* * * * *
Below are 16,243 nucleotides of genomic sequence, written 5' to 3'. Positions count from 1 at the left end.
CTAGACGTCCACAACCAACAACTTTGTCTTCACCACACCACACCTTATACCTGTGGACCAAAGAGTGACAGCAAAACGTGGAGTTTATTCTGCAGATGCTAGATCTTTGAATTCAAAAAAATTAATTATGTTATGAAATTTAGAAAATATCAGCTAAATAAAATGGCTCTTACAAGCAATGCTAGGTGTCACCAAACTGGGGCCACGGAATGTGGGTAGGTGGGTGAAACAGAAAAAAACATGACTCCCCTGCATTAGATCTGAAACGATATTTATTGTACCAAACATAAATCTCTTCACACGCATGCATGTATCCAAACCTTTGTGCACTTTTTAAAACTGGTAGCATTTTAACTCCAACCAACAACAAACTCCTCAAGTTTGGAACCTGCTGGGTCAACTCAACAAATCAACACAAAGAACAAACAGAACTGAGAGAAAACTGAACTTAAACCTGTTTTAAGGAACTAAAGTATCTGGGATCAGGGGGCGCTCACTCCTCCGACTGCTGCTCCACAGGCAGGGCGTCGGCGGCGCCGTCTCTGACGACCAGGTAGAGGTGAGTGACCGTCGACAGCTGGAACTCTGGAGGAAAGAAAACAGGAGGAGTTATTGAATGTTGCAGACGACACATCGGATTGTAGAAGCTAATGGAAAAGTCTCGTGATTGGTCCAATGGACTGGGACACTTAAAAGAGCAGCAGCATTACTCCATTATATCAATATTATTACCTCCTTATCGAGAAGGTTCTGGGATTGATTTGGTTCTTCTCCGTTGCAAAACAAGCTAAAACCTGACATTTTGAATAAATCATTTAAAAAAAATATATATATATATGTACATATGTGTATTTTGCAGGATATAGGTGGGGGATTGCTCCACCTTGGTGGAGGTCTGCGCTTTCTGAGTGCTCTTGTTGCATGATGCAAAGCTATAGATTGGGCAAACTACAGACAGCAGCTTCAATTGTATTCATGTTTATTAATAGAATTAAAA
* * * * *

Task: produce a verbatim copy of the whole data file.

Below are 16,243 nucleotides of genomic sequence, written 5' to 3'. Positions count from 1 at the left end.
CTAGACGTCCACAACCAACAACTTTGTCTTCACCACACCACACCTTATACCTGTGGACCAAAGAGTGACAGCAAAACGTGGAGTTTATTCTGCAGATGCTAGATCTTTGAATTCAAAAAAATTAATTATGTTATGAAATTTAGAAAATATCAGCTAAATAAAATGGCTCTTACAAGCAATGCTAGGTGTCACCAAACTGGGGCCACGGAATGTGGGTAGGTGGGTGAAACAGAAAAAAACATGACTCCCCTGCATTAGATCTGAAACGATATTTATTGTACCAAACATAAATCTCTTCACACGCATGCATGTATCCAAACCTTTGTGCACTTTTTAAAACTGGTAGCATTTTAACTCCAACCAACAACAAACTCCTCAAGTTTGGAACCTGCTGGGTCAACTCAACAAATCAACACAAAGAACAAACAGAACTGAGAGAAAACTGAACTTAAACCTGTTTTAAGGAACTAAAGTATCTGGGATCAGGGGGCGCTCACTCCTCCGACTGCTGCTCCACAGGCAGGGCGTCGGCGGCGCCGTCTCTGACGACCAGGTAGAGGTGAGTGACCGTCGACAGCTGGAACTCTGGAGGAAAGAAAACAGGAGGAGTTATTGAATGTTGCAGACGACACATCGGATTGTAGAAGCTAATGGAAAAGTCTCGTGATTGGTCCAATGGACTGGGACACTTAAAAGAGCAGCAGCATTACTCCATTATATCAATATTATTACCTCCTTATCGAGAAGGTTCTGGGATTGATTTGGTTCTTCTCCGTTGCAAAACAAGCTAAAACCTGACATTTTGAATAAATCATTTAAAAAAAATATATATATATATGTACATATGTGTATTTTGCAGGATATAGGTGGGGGATTGCTCCACCTTGGTGGAGGTCTGCGCTTTCTGAGTGCTCTTGTTGCATGATGCAAAGCTATAGATTGGGCAAACTACAGACAGCAGCTTCAATTGTATTCATGTTTATTAATAGAATTAAAA